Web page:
History. The city arose around the Moorish fortress of Majrit, which has not been preserved, and was first mentioned in the chronicles in 932. In 1083 the fortress was captured from the Arabs, and in 1118 it was granted the privileges of a city as a reward for the population’s active participation in the Recon-quest. During the 14th and 15th centuries Madrid was the residence of the Castilian kings and the seat of the Cortes. In 1520 the inhabitants took part in the revolt of the Comuneros. After Philip II transferred the capital to Madrid in 1561, the city expanded rapidly, becoming a commercial and industrial center. In March 1808, the city was captured by French troops, and the uprising that broke out there on May 2 touched off the Spanish Revolution of 1808-14. Madrid was also the center of the revolutions of 1820-23 (crushed by French troops in May 1823), 1834-43, 1854-56, and 1868-74. In 1868 a Spanish group of the First International was created in Madrid, and in 1920 the Spanish Communist Party (since 1921, the Communist Party of Spain) was founded here. During the Spanish Civil War (1936-39), Madrid was the chief stronghold of the republican forces. In early November 1936 the fascist rebels entered the suburbs of Madrid, and the heroic defense of the city, which lasted until Mar. 28, 1939, was one of the most glorious events of the Spanish Civil War. During the 1960’s and early 1970’s there were many demonstrations by workers, students, and members of the progressive intelligentsia against the Franco regime.
Economy. The city’s economic importance stems from its commercial and financial activities and its industry, exceeded only by that of Barcelona. Prior to the mid-19th century it was primarily an administrative and political center. With the building of railroads, Madrid, previously somewhat isolated, became an internationally important transport junction. The main airport is Barajas. The strengthening of the economy stimulated the development of a diversified industry, chiefly enterprises of the light and food industries. After World War II and especially during the 1950’s and 1960’s major enterprises of the heavy industry were established. The structure of industry and of the economy as a whole changed, with considerable expansion in the service fields. Madrid also became an important center of international tourism.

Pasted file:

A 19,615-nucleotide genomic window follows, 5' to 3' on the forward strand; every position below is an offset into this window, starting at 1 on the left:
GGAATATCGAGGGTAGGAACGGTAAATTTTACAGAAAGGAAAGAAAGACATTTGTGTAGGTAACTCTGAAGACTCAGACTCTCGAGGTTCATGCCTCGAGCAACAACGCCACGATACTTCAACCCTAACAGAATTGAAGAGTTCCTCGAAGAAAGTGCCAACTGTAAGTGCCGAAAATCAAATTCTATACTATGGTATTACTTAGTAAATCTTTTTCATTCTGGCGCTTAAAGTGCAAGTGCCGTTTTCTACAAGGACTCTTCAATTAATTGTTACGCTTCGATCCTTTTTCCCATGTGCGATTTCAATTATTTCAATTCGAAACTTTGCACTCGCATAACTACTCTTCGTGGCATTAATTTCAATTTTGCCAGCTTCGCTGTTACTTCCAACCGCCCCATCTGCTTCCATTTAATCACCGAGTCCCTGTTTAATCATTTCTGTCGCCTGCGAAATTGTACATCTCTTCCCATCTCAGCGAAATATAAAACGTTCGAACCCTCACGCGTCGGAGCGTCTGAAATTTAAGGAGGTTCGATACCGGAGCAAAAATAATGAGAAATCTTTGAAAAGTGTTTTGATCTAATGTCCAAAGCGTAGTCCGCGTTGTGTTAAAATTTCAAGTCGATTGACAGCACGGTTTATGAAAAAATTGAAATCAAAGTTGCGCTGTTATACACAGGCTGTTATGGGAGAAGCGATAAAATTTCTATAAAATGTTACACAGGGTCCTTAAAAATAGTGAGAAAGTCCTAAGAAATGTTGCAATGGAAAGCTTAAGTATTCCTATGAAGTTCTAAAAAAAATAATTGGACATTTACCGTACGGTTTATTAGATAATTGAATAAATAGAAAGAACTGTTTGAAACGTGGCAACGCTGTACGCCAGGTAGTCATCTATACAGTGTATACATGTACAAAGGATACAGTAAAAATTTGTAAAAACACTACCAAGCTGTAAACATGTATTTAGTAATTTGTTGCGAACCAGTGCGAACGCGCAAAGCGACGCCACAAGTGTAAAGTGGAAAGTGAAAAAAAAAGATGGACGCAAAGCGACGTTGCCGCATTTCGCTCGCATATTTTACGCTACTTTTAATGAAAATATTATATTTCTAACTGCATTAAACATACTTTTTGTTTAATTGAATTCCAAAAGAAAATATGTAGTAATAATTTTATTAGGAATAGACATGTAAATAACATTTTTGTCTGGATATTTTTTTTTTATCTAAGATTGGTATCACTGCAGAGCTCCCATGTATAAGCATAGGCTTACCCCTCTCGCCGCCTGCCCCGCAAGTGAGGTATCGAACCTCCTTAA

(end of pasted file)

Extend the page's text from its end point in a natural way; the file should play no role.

The Madrid region accounts for about 10 percent of the value of the country’s total industrial output, including 19 percent of the output of the metalworking and machine-building industries, 15 percent of the output of the construction and chemical industries, 15 percent of the leather output, 8 percent of the output of the wood-products industry, and 6 percent of the output of the food and condiments industry. The city also produces transport machinery (motor vehicles, aircraft, locomotives), electrical goods (radios, electrical appliances), plastics, porcelain ware, perfumes, leather goods, garments, knitted goods, silk and woolen fabrics, synthetic fabrics, scarves, and tapestries. Traditional handicrafts include embroidery and the making of lace, fans, castanets, and jewelry. There is a large printing industry. In the city are many offices of leading monopolistic associations, banks, insurance companies, the central stock exchange, and commercial firms.
Architecture. The center of the city is bounded by three squares: the Puerta del Sol, the Plaza Mayor, and the Plaza de España. Southeast of the former Royal Palace is the historical nucleus of Madrid; here stands the 14th-century Torre de San Nicolas, built in the Mudejar style, one of the city’s few surviving medieval structures. Many outstanding architectural works were lost during reconstruction in the 19th and 20th centuries. The face of old Madrid, with its irregular layout, has been preserved only to the southwest of the Puerta del Sol, located on the site of the eastern gate of the medieval city; ten streets radiate outward from the square. Landmarks dating from the 16th to the 18th century include the Bishop’s Chapel (1520, in the plateresque style); the ensemble of the Plaza Mayor (1619; architect, J. de Mora) and the Church of San Antonio de los Alemanes (1624), both in the Herreresque style; the mid-17th century baroque churches of San Gines and San Isidro el Real; and the Hospicio (Almshouse), built in 1731 by the architect P. de Ribera in the Churrigueresque style.
Most of the buildings dating from the 18th and first quarter of the 19th centuries were constructed in the classical style, notably the Royal Palace, built between 1738 and 1764 by G. B. Sacchetti from plans drawn up by F. Juvarra; the 17th- and 18th-century Town Hall; the San Fernando Academy of Fine Arts, rebuilt in 1774 by the architect J. de Villanueva; the Church of San Francisco el Grande, built between 1776 and 1785 by the architect F. Sabatini; the Prado Museum; and the Hermitage of San Antonio de la Florida (1792-98), containing frescoes by F. Goya (1798).